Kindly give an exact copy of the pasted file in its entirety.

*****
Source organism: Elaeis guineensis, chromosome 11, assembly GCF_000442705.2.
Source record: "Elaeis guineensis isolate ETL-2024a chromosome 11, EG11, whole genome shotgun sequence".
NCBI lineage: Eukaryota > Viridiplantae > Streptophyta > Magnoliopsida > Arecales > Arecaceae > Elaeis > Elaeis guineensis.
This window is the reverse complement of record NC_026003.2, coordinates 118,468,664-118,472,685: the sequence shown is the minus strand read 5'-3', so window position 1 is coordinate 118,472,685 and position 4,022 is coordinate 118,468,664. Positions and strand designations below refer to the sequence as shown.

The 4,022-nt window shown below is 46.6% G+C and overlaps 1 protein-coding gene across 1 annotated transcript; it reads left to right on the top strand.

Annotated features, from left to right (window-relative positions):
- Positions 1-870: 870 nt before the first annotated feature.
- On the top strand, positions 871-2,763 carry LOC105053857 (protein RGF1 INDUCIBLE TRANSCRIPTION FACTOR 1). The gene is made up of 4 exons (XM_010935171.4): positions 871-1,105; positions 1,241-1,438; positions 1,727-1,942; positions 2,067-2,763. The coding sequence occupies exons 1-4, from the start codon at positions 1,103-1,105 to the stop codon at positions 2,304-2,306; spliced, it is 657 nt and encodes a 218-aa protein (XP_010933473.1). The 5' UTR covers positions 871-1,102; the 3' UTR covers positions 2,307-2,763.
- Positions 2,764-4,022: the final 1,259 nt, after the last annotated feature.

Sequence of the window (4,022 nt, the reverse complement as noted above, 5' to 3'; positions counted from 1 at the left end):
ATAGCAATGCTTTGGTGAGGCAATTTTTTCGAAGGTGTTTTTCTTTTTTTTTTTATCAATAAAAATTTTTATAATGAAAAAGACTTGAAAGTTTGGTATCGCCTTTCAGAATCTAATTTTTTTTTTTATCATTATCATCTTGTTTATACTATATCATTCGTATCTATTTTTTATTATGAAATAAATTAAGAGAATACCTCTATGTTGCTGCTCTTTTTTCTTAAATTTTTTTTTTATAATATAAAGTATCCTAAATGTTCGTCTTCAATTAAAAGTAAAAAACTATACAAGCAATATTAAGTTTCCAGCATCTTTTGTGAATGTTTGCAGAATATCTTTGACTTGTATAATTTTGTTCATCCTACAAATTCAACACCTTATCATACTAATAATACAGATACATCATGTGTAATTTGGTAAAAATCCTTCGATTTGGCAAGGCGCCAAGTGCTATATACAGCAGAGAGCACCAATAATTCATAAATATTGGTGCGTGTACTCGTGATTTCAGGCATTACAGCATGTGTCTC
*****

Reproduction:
Source organism: Elaeis guineensis, chromosome 11, assembly GCF_000442705.2.
Source record: "Elaeis guineensis isolate ETL-2024a chromosome 11, EG11, whole genome shotgun sequence".
NCBI lineage: Eukaryota > Viridiplantae > Streptophyta > Magnoliopsida > Arecales > Arecaceae > Elaeis > Elaeis guineensis.
This window is the reverse complement of record NC_026003.2, coordinates 118,468,664-118,472,685: the sequence shown is the minus strand read 5'-3', so window position 1 is coordinate 118,472,685 and position 4,022 is coordinate 118,468,664. Positions and strand designations below refer to the sequence as shown.

The 4,022-nt window shown below is 46.6% G+C and overlaps 1 protein-coding gene across 1 annotated transcript; it reads left to right on the top strand.

Annotated features, from left to right (window-relative positions):
- Positions 1-870: 870 nt before the first annotated feature.
- On the top strand, positions 871-2,763 carry LOC105053857 (protein RGF1 INDUCIBLE TRANSCRIPTION FACTOR 1). The gene is made up of 4 exons (XM_010935171.4): positions 871-1,105; positions 1,241-1,438; positions 1,727-1,942; positions 2,067-2,763. The coding sequence occupies exons 1-4, from the start codon at positions 1,103-1,105 to the stop codon at positions 2,304-2,306; spliced, it is 657 nt and encodes a 218-aa protein (XP_010933473.1). The 5' UTR covers positions 871-1,102; the 3' UTR covers positions 2,307-2,763.
- Positions 2,764-4,022: the final 1,259 nt, after the last annotated feature.

Sequence of the window (4,022 nt, the reverse complement as noted above, 5' to 3'; positions counted from 1 at the left end):
ATAGCAATGCTTTGGTGAGGCAATTTTTTCGAAGGTGTTTTTCTTTTTTTTTTTATCAATAAAAATTTTTATAATGAAAAAGACTTGAAAGTTTGGTATCGCCTTTCAGAATCTAATTTTTTTTTTTATCATTATCATCTTGTTTATACTATATCATTCGTATCTATTTTTTATTATGAAATAAATTAAGAGAATACCTCTATGTTGCTGCTCTTTTTTCTTAAATTTTTTTTTTATAATATAAAGTATCCTAAATGTTCGTCTTCAATTAAAAGTAAAAAACTATACAAGCAATATTAAGTTTCCAGCATCTTTTGTGAATGTTTGCAGAATATCTTTGACTTGTATAATTTTGTTCATCCTACAAATTCAACACCTTATCATACTAATAATACAGATACATCATGTGTAATTTGGTAAAAATCCTTCGATTTGGCAAGGCGCCAAGTGCTATATACAGCAGAGAGCACCAATAATTCATAAATATTGGTGCGTGTACTCGTGATTTCAGGCATTACAGCATGTGTCTC